28. No constable or other bailiff of ours shall take corn or other provisions from any one without immediately tendering money therefor, unless he can have postponement thereof by permission of the seller.

 29. No constable shall compel any knight to give money in lieu of castle-guard, when he is willing to perform it in his own person, or (if he cannot do it from any reasonable cause) then by another responsible man. Further, if we have led or sent him upon military service, he shall be relieved from guard in proportion to the time during which he has been on service because of us.

 30. No sheriff or bailiff of ours, or other person, shall take the horses or carts of any freeman for transport duty, against the will of the said freeman.

 31. Neither we nor our bailiffs shall take, for our castles or for any other work of ours, wood which is not ours, against the will of the owner of that wood....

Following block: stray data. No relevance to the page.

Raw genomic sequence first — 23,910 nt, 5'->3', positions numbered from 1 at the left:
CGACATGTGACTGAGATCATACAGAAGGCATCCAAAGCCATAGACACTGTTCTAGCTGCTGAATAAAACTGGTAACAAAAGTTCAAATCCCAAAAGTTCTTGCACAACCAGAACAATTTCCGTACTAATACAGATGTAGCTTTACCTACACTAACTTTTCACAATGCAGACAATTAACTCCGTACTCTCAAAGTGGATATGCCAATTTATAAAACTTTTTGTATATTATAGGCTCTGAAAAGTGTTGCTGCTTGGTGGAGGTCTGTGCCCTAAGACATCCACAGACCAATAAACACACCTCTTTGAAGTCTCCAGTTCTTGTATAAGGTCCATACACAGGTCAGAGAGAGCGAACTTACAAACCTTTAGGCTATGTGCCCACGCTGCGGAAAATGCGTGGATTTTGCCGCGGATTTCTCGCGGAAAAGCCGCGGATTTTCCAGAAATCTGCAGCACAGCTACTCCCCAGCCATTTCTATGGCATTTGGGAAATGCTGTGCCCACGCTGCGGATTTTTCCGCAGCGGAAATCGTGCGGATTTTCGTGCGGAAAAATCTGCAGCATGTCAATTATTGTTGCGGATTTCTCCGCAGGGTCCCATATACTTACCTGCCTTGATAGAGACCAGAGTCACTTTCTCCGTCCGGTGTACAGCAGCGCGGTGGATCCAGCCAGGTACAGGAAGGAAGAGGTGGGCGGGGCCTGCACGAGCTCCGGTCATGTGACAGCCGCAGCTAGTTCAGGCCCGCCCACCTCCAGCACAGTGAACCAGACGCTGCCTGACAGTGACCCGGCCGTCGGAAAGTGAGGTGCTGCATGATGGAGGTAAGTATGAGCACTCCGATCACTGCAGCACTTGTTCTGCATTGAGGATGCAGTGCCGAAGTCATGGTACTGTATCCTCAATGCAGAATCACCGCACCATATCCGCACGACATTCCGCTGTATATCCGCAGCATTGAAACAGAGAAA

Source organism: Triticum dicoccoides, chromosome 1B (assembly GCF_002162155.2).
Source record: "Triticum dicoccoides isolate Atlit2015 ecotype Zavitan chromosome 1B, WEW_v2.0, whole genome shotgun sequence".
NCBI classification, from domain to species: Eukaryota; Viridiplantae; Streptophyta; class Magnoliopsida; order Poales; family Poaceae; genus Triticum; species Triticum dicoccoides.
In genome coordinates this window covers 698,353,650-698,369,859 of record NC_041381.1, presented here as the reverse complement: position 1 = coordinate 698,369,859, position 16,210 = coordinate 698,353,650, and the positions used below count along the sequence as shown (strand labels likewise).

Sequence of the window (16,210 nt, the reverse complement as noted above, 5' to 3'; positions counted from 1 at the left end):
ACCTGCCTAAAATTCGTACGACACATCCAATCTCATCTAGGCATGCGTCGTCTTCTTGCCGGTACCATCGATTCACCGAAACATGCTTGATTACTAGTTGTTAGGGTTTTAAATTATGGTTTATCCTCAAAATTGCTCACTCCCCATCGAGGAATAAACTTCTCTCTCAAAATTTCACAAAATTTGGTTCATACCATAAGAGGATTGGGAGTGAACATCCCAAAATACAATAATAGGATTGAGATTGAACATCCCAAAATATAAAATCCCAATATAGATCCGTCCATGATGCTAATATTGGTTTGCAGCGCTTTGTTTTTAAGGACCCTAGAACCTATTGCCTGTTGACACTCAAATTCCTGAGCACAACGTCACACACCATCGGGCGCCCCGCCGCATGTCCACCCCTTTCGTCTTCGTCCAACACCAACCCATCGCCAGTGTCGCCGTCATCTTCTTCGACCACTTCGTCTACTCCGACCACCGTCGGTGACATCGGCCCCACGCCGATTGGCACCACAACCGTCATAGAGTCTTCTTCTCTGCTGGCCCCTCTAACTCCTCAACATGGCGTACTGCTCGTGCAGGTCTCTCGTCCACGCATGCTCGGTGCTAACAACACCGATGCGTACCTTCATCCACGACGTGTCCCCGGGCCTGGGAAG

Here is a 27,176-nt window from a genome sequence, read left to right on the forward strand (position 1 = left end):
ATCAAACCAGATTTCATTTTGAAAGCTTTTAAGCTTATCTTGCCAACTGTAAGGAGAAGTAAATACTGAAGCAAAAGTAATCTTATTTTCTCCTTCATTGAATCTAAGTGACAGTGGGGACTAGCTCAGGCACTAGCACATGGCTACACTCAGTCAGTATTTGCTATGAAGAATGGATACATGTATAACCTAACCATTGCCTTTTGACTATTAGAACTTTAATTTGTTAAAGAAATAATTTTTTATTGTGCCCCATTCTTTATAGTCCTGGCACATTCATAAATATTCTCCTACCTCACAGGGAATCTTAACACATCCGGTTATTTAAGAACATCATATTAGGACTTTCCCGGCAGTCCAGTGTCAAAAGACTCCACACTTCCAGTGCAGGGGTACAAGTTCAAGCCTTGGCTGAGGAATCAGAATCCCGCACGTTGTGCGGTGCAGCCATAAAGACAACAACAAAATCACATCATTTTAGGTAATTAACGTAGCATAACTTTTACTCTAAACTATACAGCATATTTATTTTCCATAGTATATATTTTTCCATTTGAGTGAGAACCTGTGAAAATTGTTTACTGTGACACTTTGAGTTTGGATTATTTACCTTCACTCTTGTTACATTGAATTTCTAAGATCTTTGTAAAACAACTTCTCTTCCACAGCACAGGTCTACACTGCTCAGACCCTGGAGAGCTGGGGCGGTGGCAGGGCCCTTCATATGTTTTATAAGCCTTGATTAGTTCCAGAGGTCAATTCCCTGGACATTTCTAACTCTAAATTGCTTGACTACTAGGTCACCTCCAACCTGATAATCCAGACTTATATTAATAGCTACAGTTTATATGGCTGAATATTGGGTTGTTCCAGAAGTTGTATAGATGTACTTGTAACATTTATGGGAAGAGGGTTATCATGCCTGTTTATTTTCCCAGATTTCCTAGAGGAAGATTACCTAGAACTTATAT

35. Let there be one measure of wine throughout our whole realm; and one measure of ale; and one measure of corn, to wit, "the London quarter;" and one width of cloth (whether dyed, or russet, or "halberget"), to wit, two ells within the selvages; of weights also let it be as of measures.

 36. Nothing in future shall be given or taken for a writ of inquisition of life or limbs, but freely it shall be granted, and never denied....

 38. No bailiff for the future shall, upon his own unsupported complaint, put any one to his "law," without credible witnesses brought for this purpose.

 39. No freeman shall be taken or imprisoned or disseised or exiled or in any way destroyed, nor will we go upon him nor send upon him, except by the lawful judgment of his peers or by the law of the land.

 40. To no one will we sell, to no one will we refuse or delay, right or justice.

 41. All merchants shall have safe and secure exit from England, and entry to England, with the right to tarry there and to move about as well by land as by water, for buying and selling by the ancient and right customs, quit from all evil tolls, except (in time of war) such merchants as are of the land at war with us. And if such are found in our land at the beginning of the war, they shall be detained, without injury to their bodies or goods, until information be received by us, or by our chief justiciar, how the merchants of our land found in the land at war with us are treated; and if our men are safe there, the others shall be safe in our land.